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Pelosi Urges Patience In Going After Trump's Tax Returns

House Speaker Nancy Pelosi, D-Calif., told reporters at her weekly news conference that Democrats will continue to press for the president's tax returns but need to proceed in a "very careful way."
J. Scott Applewhite
House Speaker Nancy Pelosi, D-Calif., told reporters at her weekly news conference that Democrats will continue to press for the president's tax returns but need to proceed in a "very careful way."

Updated at 4:15 p.m. ET

House Speaker Nancy Pelosi, D-Calif., is joining other top Democrats in warning that the road to releasing President Trump's tax returns may be slower than activists are hoping.

Pelosi told reporters on Thursday that she knows "there's this impatience" to see the full picture of Trump's finances but Democrats have to proceed carefully. "It's not a question of just sending a letter," Pelosi said. "You have to do it in a very careful way."

Her comments helped moderate expectations ahead of the first official hearing into the legislative proposals on presidential and vice presidential tax returns. The academic panel and narrow scope of the hearing before the House Ways and Means Subcommittee on Oversight were far from the explosive investigation into Trump's finance that some progressive Democrats have demanded.

Ways and Means Committee member Bill Pascrell spoke at the hearing to insist that Democrats have a right and a responsibility to provide direct oversight of any president. He maintained that part of that oversight is releasing tax returns that show whether the president is in compliance with tax laws.

"If a president is cheating the system or evading taxes ... why should any citizen feel compelled to comply?" Pascrell said. "No one is above the law."

The New Jersey Democrat has been pushing committee leaders for more than a year to use their authority to view private tax returns. Republicans refused to participate, so now, Pascrell says, Democrats have a duty to act, despite threats of legal action from Trump.

Pascrell insists he believes committee Chairman Richard Neal, D-Mass., will go the full distance to request Trump's returns within "two to three months." But all signs from leadership point to a slower, more deliberative process.

It is a familiar dilemma for Democrats in the first weeks of their new majority.

Members generally agree that the public has a right to see the tax entanglements of a president. Things get trickier when it comes to who should be demanding those returns and how quickly they should force what is likely to be a confrontation with the administration over the issue.

There is a mechanism, known as the "committee access" provision, that allows the tax writing committee to request tax records of any taxpayer from the secretary of the Treasury. It is unclear how the agency will respond to that request and whether it will stall or resist efforts to turn over Trump's personal returns to the panel.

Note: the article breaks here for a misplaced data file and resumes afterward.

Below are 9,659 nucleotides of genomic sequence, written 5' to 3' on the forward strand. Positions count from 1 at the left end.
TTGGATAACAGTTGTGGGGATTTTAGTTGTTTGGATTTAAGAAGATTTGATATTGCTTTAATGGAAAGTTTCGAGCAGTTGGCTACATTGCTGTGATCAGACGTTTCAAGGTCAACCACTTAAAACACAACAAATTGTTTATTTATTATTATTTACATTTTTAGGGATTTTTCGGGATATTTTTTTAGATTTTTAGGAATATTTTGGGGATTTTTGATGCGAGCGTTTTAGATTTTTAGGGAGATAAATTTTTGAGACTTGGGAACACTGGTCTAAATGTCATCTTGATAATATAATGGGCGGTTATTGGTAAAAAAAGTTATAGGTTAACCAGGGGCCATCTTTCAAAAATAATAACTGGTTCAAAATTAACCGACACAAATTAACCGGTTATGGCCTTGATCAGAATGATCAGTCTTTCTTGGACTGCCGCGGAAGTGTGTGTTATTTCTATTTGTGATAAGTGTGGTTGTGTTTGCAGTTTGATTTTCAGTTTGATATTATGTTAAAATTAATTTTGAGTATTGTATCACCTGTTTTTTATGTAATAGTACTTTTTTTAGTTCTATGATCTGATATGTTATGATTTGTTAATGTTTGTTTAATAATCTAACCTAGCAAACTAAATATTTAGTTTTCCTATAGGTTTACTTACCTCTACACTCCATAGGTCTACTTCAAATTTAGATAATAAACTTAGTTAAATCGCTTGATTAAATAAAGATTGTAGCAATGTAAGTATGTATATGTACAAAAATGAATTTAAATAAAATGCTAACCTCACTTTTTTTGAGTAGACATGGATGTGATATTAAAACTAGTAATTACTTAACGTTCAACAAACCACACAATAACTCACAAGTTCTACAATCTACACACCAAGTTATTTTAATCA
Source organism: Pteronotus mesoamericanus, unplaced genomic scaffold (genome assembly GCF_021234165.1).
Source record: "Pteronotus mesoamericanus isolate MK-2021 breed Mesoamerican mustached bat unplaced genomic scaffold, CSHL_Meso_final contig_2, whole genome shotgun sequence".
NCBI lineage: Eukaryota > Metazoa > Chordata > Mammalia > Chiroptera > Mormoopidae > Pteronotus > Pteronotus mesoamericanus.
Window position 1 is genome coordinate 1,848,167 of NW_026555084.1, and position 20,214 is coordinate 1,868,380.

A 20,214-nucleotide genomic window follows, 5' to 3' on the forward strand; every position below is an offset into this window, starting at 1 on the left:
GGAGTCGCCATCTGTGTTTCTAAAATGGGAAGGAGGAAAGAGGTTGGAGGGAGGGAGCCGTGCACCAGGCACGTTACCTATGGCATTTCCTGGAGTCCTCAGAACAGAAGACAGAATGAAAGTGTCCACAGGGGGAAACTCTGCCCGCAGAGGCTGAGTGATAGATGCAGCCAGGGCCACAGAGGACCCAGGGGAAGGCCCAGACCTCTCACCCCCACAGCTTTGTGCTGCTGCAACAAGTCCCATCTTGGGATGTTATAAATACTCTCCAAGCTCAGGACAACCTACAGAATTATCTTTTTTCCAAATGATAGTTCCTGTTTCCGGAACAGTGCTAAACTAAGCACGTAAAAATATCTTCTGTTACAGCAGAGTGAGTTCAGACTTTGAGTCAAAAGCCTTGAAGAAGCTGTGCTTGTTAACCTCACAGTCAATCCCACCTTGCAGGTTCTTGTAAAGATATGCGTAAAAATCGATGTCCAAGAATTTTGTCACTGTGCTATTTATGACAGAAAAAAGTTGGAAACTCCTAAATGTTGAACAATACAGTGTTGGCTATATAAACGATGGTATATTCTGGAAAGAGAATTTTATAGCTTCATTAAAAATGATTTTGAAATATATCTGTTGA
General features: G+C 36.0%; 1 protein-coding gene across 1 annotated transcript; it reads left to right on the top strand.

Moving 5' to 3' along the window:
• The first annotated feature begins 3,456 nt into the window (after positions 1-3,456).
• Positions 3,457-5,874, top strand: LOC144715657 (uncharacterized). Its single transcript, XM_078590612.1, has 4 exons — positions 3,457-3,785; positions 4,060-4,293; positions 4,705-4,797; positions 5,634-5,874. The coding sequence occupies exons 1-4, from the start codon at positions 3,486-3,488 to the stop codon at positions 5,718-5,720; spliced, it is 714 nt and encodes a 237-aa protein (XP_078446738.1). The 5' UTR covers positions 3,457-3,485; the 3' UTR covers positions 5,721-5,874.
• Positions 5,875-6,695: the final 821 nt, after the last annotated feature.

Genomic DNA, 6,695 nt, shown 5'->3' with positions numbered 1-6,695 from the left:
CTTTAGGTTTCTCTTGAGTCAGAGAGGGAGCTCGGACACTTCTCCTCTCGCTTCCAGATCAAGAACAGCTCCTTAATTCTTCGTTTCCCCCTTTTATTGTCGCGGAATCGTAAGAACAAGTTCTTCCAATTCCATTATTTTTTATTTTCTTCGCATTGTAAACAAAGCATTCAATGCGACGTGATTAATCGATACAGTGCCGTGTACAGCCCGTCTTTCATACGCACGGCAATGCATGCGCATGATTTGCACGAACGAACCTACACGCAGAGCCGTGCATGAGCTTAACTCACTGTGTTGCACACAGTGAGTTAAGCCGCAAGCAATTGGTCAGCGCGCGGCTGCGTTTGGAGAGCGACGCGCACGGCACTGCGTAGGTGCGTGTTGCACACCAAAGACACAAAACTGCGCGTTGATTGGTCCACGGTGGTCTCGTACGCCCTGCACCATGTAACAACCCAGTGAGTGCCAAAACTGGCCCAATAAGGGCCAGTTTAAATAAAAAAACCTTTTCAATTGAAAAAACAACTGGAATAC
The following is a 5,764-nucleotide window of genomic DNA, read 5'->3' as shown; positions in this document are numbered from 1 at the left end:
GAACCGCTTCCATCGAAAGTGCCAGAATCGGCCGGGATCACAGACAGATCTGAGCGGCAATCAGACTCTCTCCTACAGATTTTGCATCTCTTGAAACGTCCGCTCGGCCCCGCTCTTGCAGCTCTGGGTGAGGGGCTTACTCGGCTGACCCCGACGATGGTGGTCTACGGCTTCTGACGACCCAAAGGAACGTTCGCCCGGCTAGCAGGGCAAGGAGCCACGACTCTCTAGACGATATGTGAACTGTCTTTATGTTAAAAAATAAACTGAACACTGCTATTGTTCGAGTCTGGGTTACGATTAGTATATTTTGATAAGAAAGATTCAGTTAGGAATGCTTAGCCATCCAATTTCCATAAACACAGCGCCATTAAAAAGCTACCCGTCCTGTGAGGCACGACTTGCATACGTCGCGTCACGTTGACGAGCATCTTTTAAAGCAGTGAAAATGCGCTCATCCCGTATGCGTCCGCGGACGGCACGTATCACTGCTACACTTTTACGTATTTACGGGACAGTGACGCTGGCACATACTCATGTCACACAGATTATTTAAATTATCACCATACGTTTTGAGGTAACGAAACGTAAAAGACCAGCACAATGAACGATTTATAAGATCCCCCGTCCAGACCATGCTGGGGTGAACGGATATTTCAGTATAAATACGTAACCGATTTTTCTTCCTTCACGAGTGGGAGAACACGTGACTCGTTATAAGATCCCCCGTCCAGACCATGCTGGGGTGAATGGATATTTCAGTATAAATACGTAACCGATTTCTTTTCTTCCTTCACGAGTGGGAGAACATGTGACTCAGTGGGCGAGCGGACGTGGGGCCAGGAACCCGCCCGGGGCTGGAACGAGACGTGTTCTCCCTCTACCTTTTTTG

But George Yin, a law professor at the University of Virginia, testified at the hearing that existing law requires the Treasury Department to comply. "I don't see any wiggle room in the statute for the secretary to refuse a request," Yin said.

Yin later added that there are no limits on the tax information the committee can request.

Ways and Means Committee members and leaders are cautious about the political implications of releasing Trump's private tax details.

House Democratic Caucus Chairman Hakeem Jeffries, D-N.Y., told reporters Wednesday that while Democrats are serious about their constitutional responsibility to investigate Trump, they aren't going to be reckless when they do it. "We will not be bullied by the president of the United States," Jeffries said. "That said, we're not going to overreach, we're not going to overinvestigate, we're not going to overpoliticize our constitutional responsibilities."

Asked specifically whether he plans to make Trump's tax returns a top priority, Jeffries responded with a different list of legislative goals like lowering health care costs, introducing an infrastructure plan and "cleaning up corruption."

That approach is shared by some moderate members on the committee. Rep. Ron Kind, D-Wis., a former prosecutor, said he wants to defer to special counsel Robert Mueller when it comes to requesting sensitive documents like private tax returns, to avoid interference with that investigation.

"First of all, there's no rush," Kind said. "I gotta believe that the Mueller team already has their hands on the president's tax returns. If they're looking for a possible connection between Russia and his family, there is a danger in trying to go too far too fast."

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Kelsey Snell is a Congressional correspondent for NPR. She has covered Congress since 2010 for outlets including The Washington Post, Politico and National Journal. She has covered elections and Congress with a reporting specialty in budget, tax and economic policy. She has a graduate degree in journalism from the Medill School of Journalism at Northwestern University in Evanston, Ill. and an undergraduate degree in political science from DePaul University in Chicago.